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With 115 Million Cases, Nigeria Accounts for the Highest Number of ‘Female Genital Mutilation’ Worldwide

Dame Pauline Tallen, Minister of Women Affairs, announced this during the Abuja inauguration of 'The Movement to End Female Genital Mutilation (FGM)'

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Hamzat Ibrahim Abaga
Hamzat Ibrahim Abaga
Hamzat Ibrahim Abaga is a graduate of Mass Communication and aspiring investigative journalist.

NIGERIA. Abuja: Nigeria accounts for around 115 million of the 130 million women and girls worldwide who have had their genitalia mutilated. 

Dame Pauline Tallen, Minister of Women Affairs, announced this during the Abuja inauguration of ‘The Movement to End Female Genital Mutilation (FGM)’. 

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A project aims to bring together about five million Nigerians to eradicate female genital mutilation (FGM) across the country.

Allen went on to say that the South-South zone has the greatest percentage at 77 percent, followed by the South-East at 67 percent, the South-West at 65 percent, and the Northern region at 65 percent.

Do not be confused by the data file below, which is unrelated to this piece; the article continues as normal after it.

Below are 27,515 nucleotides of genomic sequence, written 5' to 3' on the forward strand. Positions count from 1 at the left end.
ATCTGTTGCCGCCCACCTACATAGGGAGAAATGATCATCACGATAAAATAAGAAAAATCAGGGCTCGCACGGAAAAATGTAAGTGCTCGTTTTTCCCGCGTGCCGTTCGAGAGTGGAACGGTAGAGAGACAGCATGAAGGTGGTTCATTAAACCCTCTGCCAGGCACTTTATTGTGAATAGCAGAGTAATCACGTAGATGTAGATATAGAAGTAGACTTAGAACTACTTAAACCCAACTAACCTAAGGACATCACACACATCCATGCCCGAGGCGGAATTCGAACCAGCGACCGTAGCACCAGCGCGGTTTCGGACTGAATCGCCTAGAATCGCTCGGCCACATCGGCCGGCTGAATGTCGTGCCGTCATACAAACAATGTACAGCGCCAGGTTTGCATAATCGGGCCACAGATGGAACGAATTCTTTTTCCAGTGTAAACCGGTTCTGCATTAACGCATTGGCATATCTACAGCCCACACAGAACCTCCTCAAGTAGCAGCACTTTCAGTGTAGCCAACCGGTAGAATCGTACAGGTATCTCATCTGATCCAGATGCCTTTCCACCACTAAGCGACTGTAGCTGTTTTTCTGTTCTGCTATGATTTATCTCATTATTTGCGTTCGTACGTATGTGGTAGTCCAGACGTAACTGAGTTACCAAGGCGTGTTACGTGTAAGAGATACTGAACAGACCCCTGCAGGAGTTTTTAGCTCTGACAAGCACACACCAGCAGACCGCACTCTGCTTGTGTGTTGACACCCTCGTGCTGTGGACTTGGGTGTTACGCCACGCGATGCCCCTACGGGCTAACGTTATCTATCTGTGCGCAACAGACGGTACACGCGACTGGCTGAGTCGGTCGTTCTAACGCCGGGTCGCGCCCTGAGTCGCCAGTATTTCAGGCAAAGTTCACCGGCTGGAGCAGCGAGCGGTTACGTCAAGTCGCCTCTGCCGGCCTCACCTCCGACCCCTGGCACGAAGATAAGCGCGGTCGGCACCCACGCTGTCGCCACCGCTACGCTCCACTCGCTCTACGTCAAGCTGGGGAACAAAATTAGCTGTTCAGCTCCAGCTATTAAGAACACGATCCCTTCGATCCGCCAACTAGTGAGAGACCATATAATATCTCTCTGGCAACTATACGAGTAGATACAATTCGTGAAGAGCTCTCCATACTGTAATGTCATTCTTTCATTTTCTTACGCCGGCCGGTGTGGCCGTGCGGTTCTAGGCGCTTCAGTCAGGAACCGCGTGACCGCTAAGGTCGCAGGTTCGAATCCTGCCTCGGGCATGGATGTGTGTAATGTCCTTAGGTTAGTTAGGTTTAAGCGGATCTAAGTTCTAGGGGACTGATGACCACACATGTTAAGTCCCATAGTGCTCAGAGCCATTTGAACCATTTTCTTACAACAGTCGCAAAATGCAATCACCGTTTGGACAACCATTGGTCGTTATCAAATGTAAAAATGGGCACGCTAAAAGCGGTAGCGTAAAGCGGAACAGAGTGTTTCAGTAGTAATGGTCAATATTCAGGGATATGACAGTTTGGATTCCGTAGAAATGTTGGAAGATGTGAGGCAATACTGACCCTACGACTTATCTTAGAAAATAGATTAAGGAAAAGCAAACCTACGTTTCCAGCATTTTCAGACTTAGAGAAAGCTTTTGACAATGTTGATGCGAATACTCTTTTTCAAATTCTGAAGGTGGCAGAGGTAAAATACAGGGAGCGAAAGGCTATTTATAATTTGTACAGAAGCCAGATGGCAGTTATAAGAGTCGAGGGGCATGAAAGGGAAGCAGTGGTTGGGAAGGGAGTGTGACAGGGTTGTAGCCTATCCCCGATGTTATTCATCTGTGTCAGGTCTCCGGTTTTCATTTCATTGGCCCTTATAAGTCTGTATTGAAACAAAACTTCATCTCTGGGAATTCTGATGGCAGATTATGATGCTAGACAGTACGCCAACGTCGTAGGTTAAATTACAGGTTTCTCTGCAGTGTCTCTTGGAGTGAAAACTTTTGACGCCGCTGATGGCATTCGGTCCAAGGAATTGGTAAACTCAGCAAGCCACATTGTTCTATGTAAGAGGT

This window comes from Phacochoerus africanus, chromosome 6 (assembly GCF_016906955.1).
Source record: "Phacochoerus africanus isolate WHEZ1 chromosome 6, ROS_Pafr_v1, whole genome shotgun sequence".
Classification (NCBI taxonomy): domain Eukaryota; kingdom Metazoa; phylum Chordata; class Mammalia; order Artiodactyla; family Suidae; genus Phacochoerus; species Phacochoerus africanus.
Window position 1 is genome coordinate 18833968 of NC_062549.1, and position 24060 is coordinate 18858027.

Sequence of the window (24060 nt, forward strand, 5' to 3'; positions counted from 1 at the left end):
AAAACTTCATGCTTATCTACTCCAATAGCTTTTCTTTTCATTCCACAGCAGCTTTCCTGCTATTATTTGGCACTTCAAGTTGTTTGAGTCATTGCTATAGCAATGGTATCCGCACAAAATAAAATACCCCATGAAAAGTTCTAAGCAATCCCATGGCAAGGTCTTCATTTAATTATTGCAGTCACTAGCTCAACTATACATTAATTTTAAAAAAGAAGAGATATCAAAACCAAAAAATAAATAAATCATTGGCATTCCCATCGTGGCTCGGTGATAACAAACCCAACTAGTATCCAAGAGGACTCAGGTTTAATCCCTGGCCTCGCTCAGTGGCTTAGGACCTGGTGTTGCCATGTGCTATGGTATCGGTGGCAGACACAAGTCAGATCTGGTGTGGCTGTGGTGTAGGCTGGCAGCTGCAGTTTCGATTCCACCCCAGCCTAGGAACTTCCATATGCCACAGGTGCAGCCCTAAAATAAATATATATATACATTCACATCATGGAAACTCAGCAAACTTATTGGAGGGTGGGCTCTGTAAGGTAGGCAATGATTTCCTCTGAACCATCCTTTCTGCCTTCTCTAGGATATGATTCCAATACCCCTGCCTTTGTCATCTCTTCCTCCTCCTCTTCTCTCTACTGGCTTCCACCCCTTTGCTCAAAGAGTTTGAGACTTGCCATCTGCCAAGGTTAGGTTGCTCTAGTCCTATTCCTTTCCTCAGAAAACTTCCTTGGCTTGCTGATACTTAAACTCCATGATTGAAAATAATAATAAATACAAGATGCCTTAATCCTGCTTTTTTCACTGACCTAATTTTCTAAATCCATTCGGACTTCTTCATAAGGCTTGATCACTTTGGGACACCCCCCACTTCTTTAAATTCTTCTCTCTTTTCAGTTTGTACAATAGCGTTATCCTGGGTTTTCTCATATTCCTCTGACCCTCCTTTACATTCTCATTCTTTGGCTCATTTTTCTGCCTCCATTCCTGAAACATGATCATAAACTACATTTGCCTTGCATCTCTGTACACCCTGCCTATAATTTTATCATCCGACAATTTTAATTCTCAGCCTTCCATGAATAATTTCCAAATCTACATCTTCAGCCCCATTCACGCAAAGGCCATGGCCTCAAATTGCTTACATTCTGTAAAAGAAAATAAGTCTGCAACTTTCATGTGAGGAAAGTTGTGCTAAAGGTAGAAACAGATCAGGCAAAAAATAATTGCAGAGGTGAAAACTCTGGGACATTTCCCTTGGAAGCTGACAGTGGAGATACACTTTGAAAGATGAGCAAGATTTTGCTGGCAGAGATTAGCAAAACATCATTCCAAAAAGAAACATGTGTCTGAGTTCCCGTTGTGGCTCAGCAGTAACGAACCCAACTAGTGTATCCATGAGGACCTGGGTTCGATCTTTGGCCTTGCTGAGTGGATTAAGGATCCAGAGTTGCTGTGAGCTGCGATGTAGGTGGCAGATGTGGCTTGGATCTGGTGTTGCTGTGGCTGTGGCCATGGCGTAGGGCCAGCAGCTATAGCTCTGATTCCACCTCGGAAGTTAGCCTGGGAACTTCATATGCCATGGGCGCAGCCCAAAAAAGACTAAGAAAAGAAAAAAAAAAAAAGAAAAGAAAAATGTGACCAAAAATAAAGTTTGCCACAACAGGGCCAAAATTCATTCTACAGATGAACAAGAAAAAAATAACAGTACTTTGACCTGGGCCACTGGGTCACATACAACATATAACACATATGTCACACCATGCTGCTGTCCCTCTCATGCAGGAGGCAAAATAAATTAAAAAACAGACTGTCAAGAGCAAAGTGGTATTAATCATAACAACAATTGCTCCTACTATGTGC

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Tallen went on to say that FGM is one of the essential tasks of the Sustainable Development Goals (SDGs), which involve examining educational standards, gender equality, and economic development, among other things.

“FGM has, in numerous ways, prevented girls and women from accessing quality education, hand, and health, and their sexual reproductivity is at stake,” Tallen said.

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Tallen frowned at the rate at which FGM is done in Nigeria. He said that it has no significant health-wise benefit on the lives of those affected. “FGM subjects the victim to severe pains that could lead to haemorrhage, infections, such as acute urinary retention like trauma, and the destruction of the urethra and anus,” he added.

Matthias Schmale, the UN Humanitarian Coordinator in Nigeria, stated that a survey revealed a substantial disparity in the northern portions of Nigeria, such as Yobe, Jigawa, Bauchi, and Kaduna and that it is only common among girls aged zero to 14 years.

Schmale went on to say that despite having less than ten years till the target year, Nigeria’s goal of achieving 0% FGM by 2030 was yet to be met.

“However, to achieve a society free of gender violence and equal rights, there is no need for a significant commitment from political office holders, the option of preventive and responsive and profound lasting solutions for the survivors,” Schmale said.  

For non-medical reasons, FGM is the partial or complete removal of external female genitalia or another harm to the female genital organs. 

It is regarded as a violation of girls and women’s human rights worldwide.

Also Read: WHO: 8.8 Million Nigerians to Be Vaccinated Against Yellow Fever

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